I’m a big advocate for, and user of, performance assessments (see The Best Resources For Learning About Performance Assessment).

Today, Stanford unveiled the free Performance Assessment Resource Bank, which is big news to anyone who wants to learn more about the strategy and/or enhance their use of it.

Here’s their announcement:

Today, UL-SCALE and SCOPE, research and practice centers at the Stanford University Graduate School of Education, announced the public launch of the Performance Assessment Resource Bank (PARB) — a free online resource for K-12 teachers, administrators, and policy makers. Educators across the US are facing the challenge of finding the high-quality resources needed to scale performance assessment.
That’s why we built the Performance Assessment Resource Bank  for K-12 teachers, administrators, and policy makers. This new Web site is designed to serve as a platform for sharing high-quality performance assessments and resources curated from educators and organizations nationwide and for building community among the educators and leaders who use, develop, and share these important tools.
The Web site, now in its nationwide rollout, features:

  • Free, open access.
  • A growing library of high quality performance tasks, portfolio frameworks, learning progressions, research, and other assessment resources, all developed by educators and organizations and vetted by experts trained by UL-SCALE at Stanford University.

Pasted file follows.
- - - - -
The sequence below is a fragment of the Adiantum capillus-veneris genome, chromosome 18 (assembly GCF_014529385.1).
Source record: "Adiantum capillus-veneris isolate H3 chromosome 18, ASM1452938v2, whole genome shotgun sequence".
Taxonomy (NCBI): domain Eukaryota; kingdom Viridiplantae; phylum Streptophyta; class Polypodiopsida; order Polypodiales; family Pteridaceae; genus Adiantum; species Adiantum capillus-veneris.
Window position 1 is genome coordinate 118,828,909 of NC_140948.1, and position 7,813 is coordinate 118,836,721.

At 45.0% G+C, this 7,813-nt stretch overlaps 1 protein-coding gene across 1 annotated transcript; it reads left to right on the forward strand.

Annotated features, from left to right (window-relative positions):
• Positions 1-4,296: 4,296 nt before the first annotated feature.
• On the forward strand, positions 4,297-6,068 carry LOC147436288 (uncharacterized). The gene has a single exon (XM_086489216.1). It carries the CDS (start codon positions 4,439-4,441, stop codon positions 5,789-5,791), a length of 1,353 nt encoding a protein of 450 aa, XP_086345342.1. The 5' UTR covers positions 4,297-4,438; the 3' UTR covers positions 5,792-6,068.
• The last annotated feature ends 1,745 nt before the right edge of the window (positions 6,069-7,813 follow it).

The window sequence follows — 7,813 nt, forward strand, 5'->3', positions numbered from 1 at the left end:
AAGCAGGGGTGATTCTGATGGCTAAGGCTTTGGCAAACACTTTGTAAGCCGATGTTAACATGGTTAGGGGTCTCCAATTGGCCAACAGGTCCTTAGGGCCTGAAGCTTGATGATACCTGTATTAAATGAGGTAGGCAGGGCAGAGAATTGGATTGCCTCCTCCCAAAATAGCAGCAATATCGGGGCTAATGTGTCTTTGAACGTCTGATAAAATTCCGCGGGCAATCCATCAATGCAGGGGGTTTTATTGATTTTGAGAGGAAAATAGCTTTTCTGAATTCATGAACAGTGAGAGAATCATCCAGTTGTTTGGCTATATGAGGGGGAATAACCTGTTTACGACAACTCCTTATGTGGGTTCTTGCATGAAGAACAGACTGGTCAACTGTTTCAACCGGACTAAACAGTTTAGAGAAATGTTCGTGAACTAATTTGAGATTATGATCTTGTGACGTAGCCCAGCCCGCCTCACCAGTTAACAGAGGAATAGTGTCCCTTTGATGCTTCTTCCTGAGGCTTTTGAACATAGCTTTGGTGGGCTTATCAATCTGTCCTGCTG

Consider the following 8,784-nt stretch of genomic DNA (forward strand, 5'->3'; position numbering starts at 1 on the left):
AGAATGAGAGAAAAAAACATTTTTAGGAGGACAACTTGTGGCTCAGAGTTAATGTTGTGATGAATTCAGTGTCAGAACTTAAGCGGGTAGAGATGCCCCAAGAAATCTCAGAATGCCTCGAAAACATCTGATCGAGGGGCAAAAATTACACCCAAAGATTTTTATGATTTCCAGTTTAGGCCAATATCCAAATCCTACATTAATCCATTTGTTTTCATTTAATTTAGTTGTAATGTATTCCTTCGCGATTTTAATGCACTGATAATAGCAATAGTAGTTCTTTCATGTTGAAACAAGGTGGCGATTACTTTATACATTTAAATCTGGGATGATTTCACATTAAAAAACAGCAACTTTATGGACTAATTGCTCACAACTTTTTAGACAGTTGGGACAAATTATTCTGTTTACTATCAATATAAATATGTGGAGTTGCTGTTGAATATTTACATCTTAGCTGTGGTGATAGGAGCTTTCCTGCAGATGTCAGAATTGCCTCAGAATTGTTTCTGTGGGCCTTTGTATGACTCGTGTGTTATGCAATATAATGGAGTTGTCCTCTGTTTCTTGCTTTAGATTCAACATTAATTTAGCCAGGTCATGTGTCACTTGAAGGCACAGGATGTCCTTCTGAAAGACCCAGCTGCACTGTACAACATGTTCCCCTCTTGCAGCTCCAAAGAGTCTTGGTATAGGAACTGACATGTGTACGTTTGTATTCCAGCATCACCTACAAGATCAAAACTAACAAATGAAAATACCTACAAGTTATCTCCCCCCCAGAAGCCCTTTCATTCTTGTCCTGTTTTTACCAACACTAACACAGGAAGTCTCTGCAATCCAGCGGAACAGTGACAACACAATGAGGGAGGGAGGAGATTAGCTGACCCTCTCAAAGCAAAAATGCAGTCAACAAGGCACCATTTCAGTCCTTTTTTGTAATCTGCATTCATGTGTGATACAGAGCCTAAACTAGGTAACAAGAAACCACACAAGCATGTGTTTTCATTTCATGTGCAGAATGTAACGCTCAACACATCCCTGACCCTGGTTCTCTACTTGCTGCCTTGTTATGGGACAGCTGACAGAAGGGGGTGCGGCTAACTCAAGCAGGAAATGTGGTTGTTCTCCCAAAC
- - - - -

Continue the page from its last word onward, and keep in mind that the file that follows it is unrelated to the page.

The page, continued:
• Personalized dashboards with saved resources for each community member.
  • A user rating system to guide content selection and facilitate continuous improvement of content.
  • The ability for registered users to share resources via email, Facebook, Twitter, and Google+.

It looks like they have a nice collection of resources – they’re sure likely to be tons better than any assessment recommended by school District central offices. And many can be used in conjunction with units that most educators already teach. Having the imprimatur of Stanford (plus each assessment lists associated Common Core Standards) will help probably help teachers alleviate any administrators’ concerns.

Boy, when it comes to useful resources being generated by universities, I’m not sure anybody can beat Stanford these days. In addition to the Performance Assessment Resource Bank, here are just a few of their other associated projects:

PERTS, a super resource for Social Emotional Learning (see my posts Good Videos On A Growth Mindset, The Importance Of Learning From Mistakes & A Lot More and Three Useful Growth Mindset Resources).

Reading Like A Historian is an impressive collection of almost ninety U.S. and World History lessons from The Stanford History Education Group. It’s on The Best Places To Find Free (And Good) Lesson Plans On The Internet list.

Understanding Language is an important initiative to support English Language Learners.

And, of course, the Stanford Center for Opportunity Policy in Education, one of the sponsors of the Performance Bank, is one of the most important resources in the United States for education policy research.